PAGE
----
Indifferent to customer service indifference, and probably numbed by five years (my anniversary today, in fact) of living in Argentina, there are, however, two things that really, really make me angry.
Some people might lump them both together. But Rudeness – and its antonym in the second part of this blog – is the subject for my debate (rant).
Taking out an Irish mate in Palermo, I had the re-cock-ulous idea of taking her to a former speakeasy whose reputation for making incredible drinks and being ultra hip precedes it – and it was re-cock-ulous because I now regret it.
I’ll admit, we’d been on the sauce that day but no one was out of hand or slurring. We were happy and having a good time.
I stood at the end of the bar for several minutes, and no bar tender deigned to glance in my direction. I moved to the busier end. Still nothing. Next to me, a man rose from his bar stool and as I moved in for the kill, he told me: “You can’t sit there. My friends are going to sit down.”
I was livid. I wasn’t so blind drunk as to imagine it was summer and I’d staggered up to the wrong beach tent and tried to clamber onto someone else’s sun lounger. With someone else on it. I was livid and I was speechless.
I continued to wait for the wink. And it came. But in the format of being told to move out the way by the head bartender, as I was in the way of the service area.
I agreed that I was – annoying as hell, of course. I worked in a bar for two years so I know – and I commented that punters were apparently “hiring” stools then subletting them out. I’d already been waiting at the other end to no avail so where did she suggest I wait?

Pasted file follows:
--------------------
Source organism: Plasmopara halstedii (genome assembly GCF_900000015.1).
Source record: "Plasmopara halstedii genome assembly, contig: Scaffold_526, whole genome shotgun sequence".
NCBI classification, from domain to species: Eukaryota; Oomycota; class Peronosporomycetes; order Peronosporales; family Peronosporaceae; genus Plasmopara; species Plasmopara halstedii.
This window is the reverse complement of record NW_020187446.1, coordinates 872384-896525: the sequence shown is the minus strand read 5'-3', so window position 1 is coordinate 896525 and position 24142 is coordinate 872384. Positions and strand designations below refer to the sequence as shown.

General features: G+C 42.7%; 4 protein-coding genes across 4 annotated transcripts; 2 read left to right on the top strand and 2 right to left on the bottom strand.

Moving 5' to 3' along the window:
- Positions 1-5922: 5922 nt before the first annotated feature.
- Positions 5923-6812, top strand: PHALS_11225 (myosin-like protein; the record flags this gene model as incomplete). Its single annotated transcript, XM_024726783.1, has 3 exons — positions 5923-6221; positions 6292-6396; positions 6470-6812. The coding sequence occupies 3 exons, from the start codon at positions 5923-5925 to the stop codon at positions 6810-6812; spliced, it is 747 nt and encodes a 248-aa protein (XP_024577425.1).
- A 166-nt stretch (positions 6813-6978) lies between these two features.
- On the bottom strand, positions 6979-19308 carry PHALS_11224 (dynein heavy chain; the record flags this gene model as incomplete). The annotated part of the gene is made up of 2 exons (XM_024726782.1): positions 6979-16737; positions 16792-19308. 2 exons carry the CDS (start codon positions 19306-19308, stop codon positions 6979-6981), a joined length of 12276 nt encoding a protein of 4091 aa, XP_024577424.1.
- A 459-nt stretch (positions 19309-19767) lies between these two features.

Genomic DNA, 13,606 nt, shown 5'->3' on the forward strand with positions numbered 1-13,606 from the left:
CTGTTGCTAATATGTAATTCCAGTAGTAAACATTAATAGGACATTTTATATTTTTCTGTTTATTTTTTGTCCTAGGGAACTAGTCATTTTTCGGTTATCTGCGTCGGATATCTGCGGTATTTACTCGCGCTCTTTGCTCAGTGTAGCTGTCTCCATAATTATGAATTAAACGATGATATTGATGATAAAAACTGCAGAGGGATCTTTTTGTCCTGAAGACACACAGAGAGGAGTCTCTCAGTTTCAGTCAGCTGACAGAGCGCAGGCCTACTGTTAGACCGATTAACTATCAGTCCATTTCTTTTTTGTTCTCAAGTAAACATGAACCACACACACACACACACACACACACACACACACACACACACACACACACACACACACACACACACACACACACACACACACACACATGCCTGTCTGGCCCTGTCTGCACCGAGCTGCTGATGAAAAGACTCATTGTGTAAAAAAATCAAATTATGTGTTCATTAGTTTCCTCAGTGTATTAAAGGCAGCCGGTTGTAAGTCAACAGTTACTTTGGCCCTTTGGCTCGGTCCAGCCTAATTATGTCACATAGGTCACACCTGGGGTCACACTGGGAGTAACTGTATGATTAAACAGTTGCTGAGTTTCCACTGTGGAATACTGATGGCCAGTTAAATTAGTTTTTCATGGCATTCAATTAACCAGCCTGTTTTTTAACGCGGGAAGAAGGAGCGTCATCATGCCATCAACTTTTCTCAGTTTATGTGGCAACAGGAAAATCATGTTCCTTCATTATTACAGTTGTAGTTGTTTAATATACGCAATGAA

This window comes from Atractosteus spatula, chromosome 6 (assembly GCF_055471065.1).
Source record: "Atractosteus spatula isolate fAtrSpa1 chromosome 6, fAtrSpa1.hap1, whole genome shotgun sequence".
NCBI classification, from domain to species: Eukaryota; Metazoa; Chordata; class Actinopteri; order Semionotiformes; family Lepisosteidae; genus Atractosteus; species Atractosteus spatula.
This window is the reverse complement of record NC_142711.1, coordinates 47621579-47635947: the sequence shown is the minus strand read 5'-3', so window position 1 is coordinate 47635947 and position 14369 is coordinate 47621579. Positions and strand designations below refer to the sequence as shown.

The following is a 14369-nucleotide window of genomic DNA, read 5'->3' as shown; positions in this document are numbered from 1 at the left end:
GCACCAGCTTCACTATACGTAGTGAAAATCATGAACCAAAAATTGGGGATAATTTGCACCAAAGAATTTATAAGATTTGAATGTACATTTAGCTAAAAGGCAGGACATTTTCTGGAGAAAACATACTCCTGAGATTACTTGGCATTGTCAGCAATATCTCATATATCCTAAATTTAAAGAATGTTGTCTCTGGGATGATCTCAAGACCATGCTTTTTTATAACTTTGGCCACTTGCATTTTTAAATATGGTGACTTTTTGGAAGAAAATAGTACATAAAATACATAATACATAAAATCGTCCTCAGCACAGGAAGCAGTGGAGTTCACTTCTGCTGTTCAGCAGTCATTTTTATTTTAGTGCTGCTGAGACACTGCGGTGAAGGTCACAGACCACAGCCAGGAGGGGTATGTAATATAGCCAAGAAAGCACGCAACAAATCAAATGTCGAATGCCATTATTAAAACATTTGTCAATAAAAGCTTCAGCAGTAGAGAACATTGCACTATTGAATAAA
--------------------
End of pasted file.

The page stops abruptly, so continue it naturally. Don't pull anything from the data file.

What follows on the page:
She said she didn’t care, and that I was to move. And stalked off.
My anger was exacerbated by the fact that 24 hours earlier I had written the most glowing of reviews for a US guide book about this former speakeasy. I’ve been there several times over the past three years although I’m not familiar with the staff or owners. All I wanted to do was delete that glowing review and if possible, delete the actual bar, its stools, and its bottles of spirits and everything in it.
Shame on me, I actually pulled out the journalist card and told them all this. But you know what? I was part of a group of customers and in many countries, the customer is always right.
Maybe being “right”, always, is over the top. But how about some eye contact, a fake smile to indicate you’ve seen me? Why not shove a wine list under my nose to keep me occupied for a bit?
Right now, I’d swap rudeness for indifference. Because that was a whole new level of bad customer service, bad attitude and absolutely the worse rudeness I’ve been subjected to in five years (to the day, check my passport) of living in Argentina.
878. Shame on you.